Death[change | edit source]

McQueen died at age 84 on December 22, 1995 at Augusta Regional Medical Center in Augusta. She died from burns she had gotten when a kerosene heater she tried to light malfunctioned and burst into flames.[7]

A lifelong atheist,[8] she donated her body to medical science[3] and remembered the Freedom From Religion Foundation in her will.

Filmography[change | edit source]

Year Title Role Notes
1939 The Women Lulu - Cosmetics Counter Maid Uncredited
1939 Gone with the Wind Prissy
1941 Affectionately Yours Butterfly
1943 Cabin in the Sky Lily
1943 I Dood It Annette Alternative title: By Hook or by Crook
1945 Flame of Barbary Coast Beulah – Flaxen's Maid Alternative title: Flame of the Barbary Coast
1945 Mildred Pierce Lottie – Mildred's Maid Uncredited
1946 Duel in the Sun Vashti Alternative title: King Vidor's Duel in the Sun
1948 Killer Diller Butterfly
1950 Studio One Episode: "Give Us Our Dream"
1950 to 1953 Beulah Oriole 4 episodes
1951 Lux Video Theatre Mary Episode: "Weather for Today"
1957 Hallmark Hall of Fame Episode: "The Green Pastures"
1970 The Phynx Herself
1974 Amazing Grace Clarine
1978 ABC Weekend Special Aunt Thelma Episode: "The Seven Wishes of Joanna Peabody"
1979 ABC Afterschool Special Aunt Thelma Episode: "Seven Wishes of a Rich Kid"
1981 The Adventures of Huckleberry Finn Television movie
1985 Adventures of Huckleberry Finn Blind Negress Television movie
1986 The Mosquito Coast Ma Kennywick
1988 The Making of a Legend: Gone With The Wind Herself (Interview) Television documentary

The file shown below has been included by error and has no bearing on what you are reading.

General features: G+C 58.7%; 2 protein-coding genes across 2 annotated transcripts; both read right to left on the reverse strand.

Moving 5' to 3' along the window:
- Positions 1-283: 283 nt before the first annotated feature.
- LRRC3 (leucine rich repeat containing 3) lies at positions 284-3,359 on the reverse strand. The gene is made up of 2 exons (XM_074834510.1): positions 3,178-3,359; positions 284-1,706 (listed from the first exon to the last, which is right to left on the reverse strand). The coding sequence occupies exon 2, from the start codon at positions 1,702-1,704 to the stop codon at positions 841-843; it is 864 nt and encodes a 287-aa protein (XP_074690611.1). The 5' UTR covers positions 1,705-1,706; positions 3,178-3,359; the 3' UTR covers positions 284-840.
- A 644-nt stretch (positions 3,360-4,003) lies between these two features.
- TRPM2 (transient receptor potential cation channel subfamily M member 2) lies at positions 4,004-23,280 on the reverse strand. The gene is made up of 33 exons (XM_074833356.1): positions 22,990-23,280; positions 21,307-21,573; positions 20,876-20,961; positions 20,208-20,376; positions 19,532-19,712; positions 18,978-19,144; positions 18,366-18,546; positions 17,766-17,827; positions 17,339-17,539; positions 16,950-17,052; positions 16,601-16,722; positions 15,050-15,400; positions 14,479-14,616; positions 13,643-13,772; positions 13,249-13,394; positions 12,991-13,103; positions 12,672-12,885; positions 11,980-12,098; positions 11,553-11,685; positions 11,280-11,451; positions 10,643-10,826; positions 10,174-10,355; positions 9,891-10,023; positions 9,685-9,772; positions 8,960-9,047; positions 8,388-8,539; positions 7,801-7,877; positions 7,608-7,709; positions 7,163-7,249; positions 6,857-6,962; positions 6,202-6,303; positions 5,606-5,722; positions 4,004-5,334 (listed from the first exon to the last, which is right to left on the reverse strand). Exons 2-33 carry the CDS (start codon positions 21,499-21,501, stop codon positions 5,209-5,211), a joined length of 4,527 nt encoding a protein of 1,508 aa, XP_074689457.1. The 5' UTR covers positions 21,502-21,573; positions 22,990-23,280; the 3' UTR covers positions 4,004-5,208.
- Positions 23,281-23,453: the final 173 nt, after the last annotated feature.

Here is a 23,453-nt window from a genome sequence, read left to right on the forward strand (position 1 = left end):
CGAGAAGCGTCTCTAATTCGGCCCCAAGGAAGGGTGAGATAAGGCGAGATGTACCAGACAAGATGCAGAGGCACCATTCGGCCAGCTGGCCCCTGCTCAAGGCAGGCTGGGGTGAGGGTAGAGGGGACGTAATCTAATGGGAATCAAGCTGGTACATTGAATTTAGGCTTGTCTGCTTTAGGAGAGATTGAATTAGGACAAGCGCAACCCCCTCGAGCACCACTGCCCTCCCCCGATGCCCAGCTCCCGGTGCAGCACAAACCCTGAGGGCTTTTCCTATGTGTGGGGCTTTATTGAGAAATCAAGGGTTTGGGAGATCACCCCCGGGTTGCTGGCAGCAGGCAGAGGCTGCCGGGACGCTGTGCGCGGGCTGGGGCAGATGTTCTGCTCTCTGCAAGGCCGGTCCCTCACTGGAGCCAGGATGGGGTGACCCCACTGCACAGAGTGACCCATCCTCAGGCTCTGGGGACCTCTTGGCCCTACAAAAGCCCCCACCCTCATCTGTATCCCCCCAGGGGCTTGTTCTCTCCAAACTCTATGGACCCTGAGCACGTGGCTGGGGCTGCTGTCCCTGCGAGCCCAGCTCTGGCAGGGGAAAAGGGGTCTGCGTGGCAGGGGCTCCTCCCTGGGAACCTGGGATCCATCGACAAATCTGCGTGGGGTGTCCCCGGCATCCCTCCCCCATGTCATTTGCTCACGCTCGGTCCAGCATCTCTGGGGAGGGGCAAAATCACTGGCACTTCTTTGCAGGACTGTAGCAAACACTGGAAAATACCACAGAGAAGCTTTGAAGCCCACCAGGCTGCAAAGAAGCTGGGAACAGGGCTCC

1989 Polly Miss Priss Television movie

References[change | edit source]

  1. JM Appel234. Butterfly McQueen. St. James Encyclopedia of Popular Culture. Jan. 1 2000.
  2. Hubbard Burns, Diane (1980-02-08). "Butterfly McQueen's a Character". The Palm Beach Post: p. B1. http://news.google.com/newspapers?id=uQAtAAAAIBAJ&sjid=Ac4FAAAAIBAJ&pg=774,201079&dq=butterfly+mcqueen&hl=en. Retrieved 23 November 2012.
  3. 3.0 3.1 "Butterfly McQueen, 84, 'Gone With the Wind' Actress, Dies From Burns". Jet (Johnson Publishing Company) 89 (9): 60. 1996-01-15. ISSN 0021-5996.
  4. http://www.imdb.com/title/tt0365740/
  5. Edward T. James,; Sicherman, Barbara; Wilson James, Janet ; Boyer, Paul S.; Ware, Susan (2004). Notable American Women: A Biographical Dictionary. Harvard University Press. pp. 438. ISBN 0-674-01488-X.
  6. Place, John (1983-07-13). "Butterfly McQueen Wins $60,000". The Pittsburgh Press: p. A2. http://news.google.com/newspapers?id=a6gcAAAAIBAJ&sjid=E2IEAAAAIBAJ&pg=6808,5085236&dq=butterfly+mcqueen&hl=en. Retrieved 23 November 2012.
  7. Alvarez, Lizette (1995-12-23). "Butterfly McQueen Dies at 84; Played Scarlett O'Hara's Maid". The New York Times. http://query.nytimes.com/gst/fullpage.html?res=9502E4DD1539F930A15751C1A963958260. Retrieved 2009-03-14.
  8. Suman, Michael (1997). Religion and Prime Time Television. Greenwood Publishing Group. pp. 22. ISBN 0-275-96034-X.

Other websites[change | edit source]